Creating a new team dynamic with diffused leadership

Sep 10, 2018
By Declan Noone

Modern organisations are complex entities. Within them, there is a series of systems designed to support the execution of the organisation’s strategy. An organisation’s leaders are there to make sense of both external and internal factors that can impact the business. These factors can impact in such a way that it can become a challenge for management to appreciate the consequences of certain decisions, actions and behaviours. However, traditional leadership models with its limited vision still prevail across many organisations. These models place the onus on the leader to maintain a high level of situational awareness across multiple areas and control over their employees. 

Consideration needs to be given by leaders to a more ‘power to’ dynamic rather a ‘power over’ ones. The 2016 report Leadership at Work: Do Australian leaders have what it takes? by the Centre for Workplace Leadership at the University of Melbourne, says in a progressive approach, followers are viewed as 'co-producers’ of leadership as it exists "in a more complex set of interactions between formally designated leaders and their followers, and among followers working interdependently (in teams) with each other."

Essentially, an organisation should be seeking to develop a diffused leadership model where the leader, at any level, creates a positive-working dynamic with their co-producers that both empowers and enables them to act with greater autonomy in their day-to-day work. However, empowering co-producers to take action based on their knowledge and experience creates a number of unique challenges for a leader.

Challenges

Changing your mindset

Letting go of the reins and empowering others is difficult, as moving from what you know to a new approach requires a move outside your comfort zone. But it can encourage mutual respect, wider team participation, more diverse opinions, trust and a feeling of added value for all members.

Creating a new team dynamic

For a team to flourish, each individual needs to appreciate how their own behaviours and performance level impacts on others. Engaging in a positive and constructive conversation achieves collective buy-in regarding how we work, how we perform, and where our responsibilities and accountability lie. Therefore, enforcement is not driven by a leader, but rather by a leader and their co-producers together.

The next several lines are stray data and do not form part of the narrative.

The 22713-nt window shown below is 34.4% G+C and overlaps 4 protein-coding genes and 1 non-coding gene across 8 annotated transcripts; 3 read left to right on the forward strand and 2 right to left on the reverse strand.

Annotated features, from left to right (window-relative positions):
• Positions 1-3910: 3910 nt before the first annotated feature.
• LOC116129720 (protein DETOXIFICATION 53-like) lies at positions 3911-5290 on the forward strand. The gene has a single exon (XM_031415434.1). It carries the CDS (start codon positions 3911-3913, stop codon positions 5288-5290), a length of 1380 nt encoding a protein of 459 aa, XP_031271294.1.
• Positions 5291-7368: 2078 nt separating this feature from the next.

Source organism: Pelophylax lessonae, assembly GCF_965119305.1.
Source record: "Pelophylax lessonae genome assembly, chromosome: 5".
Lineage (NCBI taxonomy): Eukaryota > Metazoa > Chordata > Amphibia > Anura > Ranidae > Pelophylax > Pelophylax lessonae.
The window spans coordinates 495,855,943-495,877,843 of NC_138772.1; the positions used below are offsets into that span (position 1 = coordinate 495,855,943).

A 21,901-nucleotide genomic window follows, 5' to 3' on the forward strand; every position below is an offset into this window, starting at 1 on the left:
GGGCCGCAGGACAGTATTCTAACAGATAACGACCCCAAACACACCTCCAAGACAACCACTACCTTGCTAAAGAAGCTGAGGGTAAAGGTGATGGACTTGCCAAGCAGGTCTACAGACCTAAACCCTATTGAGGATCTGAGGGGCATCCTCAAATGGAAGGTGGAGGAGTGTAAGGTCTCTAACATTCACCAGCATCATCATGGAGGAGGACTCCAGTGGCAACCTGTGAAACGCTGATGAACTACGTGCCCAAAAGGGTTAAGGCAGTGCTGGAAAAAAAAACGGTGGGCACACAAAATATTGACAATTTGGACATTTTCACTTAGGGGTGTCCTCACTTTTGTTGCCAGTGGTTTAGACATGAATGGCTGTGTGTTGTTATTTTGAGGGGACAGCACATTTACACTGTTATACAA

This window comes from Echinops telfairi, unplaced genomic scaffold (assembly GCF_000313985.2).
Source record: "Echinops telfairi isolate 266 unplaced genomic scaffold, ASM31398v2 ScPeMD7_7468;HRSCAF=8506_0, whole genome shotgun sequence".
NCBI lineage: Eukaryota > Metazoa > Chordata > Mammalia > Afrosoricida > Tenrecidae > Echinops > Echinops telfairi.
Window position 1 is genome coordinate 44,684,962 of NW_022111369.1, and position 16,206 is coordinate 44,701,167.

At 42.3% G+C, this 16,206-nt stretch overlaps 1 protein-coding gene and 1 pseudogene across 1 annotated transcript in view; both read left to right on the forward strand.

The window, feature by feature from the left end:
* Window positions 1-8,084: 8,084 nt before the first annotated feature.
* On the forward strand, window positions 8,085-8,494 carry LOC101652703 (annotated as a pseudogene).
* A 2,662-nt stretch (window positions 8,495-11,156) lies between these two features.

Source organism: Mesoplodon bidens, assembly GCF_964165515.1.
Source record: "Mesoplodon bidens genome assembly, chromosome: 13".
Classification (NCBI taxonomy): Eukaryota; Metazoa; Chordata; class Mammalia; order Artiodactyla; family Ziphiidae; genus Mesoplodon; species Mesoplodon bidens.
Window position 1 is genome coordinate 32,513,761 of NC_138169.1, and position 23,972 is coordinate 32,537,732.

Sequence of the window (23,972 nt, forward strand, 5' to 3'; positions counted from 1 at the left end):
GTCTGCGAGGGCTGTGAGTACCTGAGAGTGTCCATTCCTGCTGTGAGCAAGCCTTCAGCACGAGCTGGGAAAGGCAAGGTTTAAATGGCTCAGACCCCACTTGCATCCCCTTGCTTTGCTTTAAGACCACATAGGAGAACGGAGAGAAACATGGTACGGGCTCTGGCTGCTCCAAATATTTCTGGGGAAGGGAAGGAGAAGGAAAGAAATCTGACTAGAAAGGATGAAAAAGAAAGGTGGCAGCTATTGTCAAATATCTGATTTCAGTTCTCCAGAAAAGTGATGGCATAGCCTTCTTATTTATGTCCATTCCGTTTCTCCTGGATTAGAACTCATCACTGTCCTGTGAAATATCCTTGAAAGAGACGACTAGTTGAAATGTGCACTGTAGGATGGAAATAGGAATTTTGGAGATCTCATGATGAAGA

Enhancing resilience levels

Certainly, in the early stages of the transition, there will be a lot of pressure placed on the leader. This is due to increasing levels of information and guidance being sought from co-producers while work practices change. As such, leaders need to build an enhanced level of personal resilience. Understanding how being focused and calm, having emotional control and having a greater degree of willpower can all positively impact your emotional resilience while developing the same can improve your mental, physical, spiritual and social resilience.

Co-producers will also have increased pressures and stresses as a result of their increased responsibilities. Therefore working on enhancing personal and team resilience levels is a must.

Upskilling

Developing an understanding of positive psychology, behavioural science and mindfulness, and their application in your professional and personal life is an important evolutionary step in your personal leadership development.

Conclusion

Creating a diffused leadership model in your workplace is not an easy transition. However, by diffusing leadership responsibilities to co-producers you afford people the opportunity to develop:

  • Enhanced personal and professional skills (mastery)
  • Greater levels of independence (autonomy)
  • Increased levels of engagement
  • Improved connectivity to work and colleagues (relatedness)
  • Greater job satisfaction.
By diffusing workloads, you create more time for leaders to become actively engaged in strategically important projects for their organisation.

Declan Noone is the co-founder of Serrano99.

This article was originally published in Positive and Mindful Leader.